Equality campaigners divided over "wrecking" amendment to gay marriage bill

While some support the introduction of civil partnerships for heterosexuals, others warn of a "dark" and "cynical" attempt by Tory MPs to destroy the bill.

After devoting last week to an esoteric debate over Europe, this week is set to be another in which the Conservative Party demonstrates its increasingly tenuous relationship with the modern world. The gay marriage bill is back in the Commons for its report stage and David Cameron is likely to face a revolt on the scale of that in February when 136 Conservative MPs opposed the legislation.

Before the main vote tomorrow, MPs will vote tonight on an amendment tabled by former Tory minister Tim Loughton that would extend civil partnerships to heterosexual couples. Loughton, who opposes same-sex marriage, insists that the amendment has been submitted in good faith, but the government is briefing that it is an attempt to "wreck" the legislation. (It's worth pausing to note the oddity of Tory MPs opposing gay marriage, which won't "undermine" the institution of marriage, while supporting heterosexual partnerships, which certainly will.) It has warned that the change could delay the passage of the bill by up to two years and cost the government an additional £4bn in pension liabilities. On the Today programme this morning, equalities minister Maria Miller said:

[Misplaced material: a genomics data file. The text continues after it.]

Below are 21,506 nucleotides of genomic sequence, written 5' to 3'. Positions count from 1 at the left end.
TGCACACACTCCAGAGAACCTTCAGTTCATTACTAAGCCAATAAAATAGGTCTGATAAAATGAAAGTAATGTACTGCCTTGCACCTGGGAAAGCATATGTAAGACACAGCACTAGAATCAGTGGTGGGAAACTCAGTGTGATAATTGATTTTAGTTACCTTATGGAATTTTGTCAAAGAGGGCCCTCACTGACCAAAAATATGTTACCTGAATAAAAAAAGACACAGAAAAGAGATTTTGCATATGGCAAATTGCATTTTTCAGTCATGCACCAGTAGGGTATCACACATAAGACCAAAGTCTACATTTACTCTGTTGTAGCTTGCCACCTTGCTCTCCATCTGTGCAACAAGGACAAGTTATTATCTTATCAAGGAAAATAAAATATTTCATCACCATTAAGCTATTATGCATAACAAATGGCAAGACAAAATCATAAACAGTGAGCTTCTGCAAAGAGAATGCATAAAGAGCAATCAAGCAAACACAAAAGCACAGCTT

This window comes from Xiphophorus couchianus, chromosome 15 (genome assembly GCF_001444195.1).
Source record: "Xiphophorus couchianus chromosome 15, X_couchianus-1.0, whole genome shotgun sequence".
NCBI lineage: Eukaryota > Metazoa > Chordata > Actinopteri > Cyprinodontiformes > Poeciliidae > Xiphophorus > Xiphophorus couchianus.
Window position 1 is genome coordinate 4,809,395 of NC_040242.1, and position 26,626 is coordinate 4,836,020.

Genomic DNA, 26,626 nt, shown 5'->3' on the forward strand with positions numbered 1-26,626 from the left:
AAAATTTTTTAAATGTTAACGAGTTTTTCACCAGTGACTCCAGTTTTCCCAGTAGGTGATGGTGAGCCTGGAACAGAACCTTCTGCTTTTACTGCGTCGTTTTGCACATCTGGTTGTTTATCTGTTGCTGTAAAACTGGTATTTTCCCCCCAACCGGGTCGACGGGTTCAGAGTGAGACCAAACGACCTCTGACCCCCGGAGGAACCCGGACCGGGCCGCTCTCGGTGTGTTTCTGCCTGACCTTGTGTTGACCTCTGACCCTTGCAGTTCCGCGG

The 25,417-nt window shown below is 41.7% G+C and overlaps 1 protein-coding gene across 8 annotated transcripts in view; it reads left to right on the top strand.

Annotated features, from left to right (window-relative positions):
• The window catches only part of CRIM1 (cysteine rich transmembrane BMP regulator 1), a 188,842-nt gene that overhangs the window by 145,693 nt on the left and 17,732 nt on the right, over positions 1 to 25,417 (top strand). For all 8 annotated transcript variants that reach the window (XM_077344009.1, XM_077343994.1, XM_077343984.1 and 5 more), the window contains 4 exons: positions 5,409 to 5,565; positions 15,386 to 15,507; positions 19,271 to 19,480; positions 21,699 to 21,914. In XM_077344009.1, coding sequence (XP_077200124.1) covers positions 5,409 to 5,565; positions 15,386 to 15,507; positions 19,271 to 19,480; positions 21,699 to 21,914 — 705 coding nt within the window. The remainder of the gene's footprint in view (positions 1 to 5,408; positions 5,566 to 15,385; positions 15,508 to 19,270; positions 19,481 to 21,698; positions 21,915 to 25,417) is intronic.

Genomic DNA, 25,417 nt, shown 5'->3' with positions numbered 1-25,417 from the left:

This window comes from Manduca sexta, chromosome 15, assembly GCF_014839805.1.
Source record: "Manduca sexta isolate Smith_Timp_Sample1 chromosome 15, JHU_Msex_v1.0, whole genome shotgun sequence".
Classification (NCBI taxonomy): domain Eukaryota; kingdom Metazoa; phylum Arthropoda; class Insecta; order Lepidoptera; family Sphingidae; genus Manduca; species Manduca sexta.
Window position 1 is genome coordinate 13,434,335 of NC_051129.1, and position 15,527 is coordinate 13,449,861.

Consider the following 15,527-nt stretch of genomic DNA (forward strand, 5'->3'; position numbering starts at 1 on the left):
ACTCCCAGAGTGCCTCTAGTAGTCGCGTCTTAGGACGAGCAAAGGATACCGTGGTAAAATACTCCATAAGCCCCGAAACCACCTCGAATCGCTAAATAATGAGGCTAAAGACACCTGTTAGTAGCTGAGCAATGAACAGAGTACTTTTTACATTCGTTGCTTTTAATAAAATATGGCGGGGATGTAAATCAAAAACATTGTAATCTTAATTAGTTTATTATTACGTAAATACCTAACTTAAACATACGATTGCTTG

Look, I want to be seeing marriages being undertaken under this new bill as early as next summer and to actually put in at this stage such a fundamental change I believe risks that and it risks significant delay and I think those that are supporting it need to be very aware of that.

Miller's words were a warning to Labour, which has pledged to support the amendment on the grounds of equality. It has dismissed the government's warnings as "farcical", noting that the supposed size of the "price tag" has grown from £3bn to £4bn in five days. Some Labour MPs also believe that ministers may be preparing to use the passage of the amendment as a convenient excuse to abandon the bill. But other equality campaigners echo the government's concerns. 

Despite long supporting the introduction of civil partnerships for heterosexuals, the Lib Dems are set to vote against the amendment for fear that it will wreck the bill. Lynne Featherstone, the former equalities minister, said: "The people pushing these changes are not those with records of supporting equality and marriage rules that accommodate a diversity of couples.

"The proposals are coming from those who are avowed and determined opponents of equal marriage. Have they suddenly become converts to the cause of equality?

"Given their public statements I fear what is at work here is rather darker and more cynical – a deliberate attempt to wreck the legislation."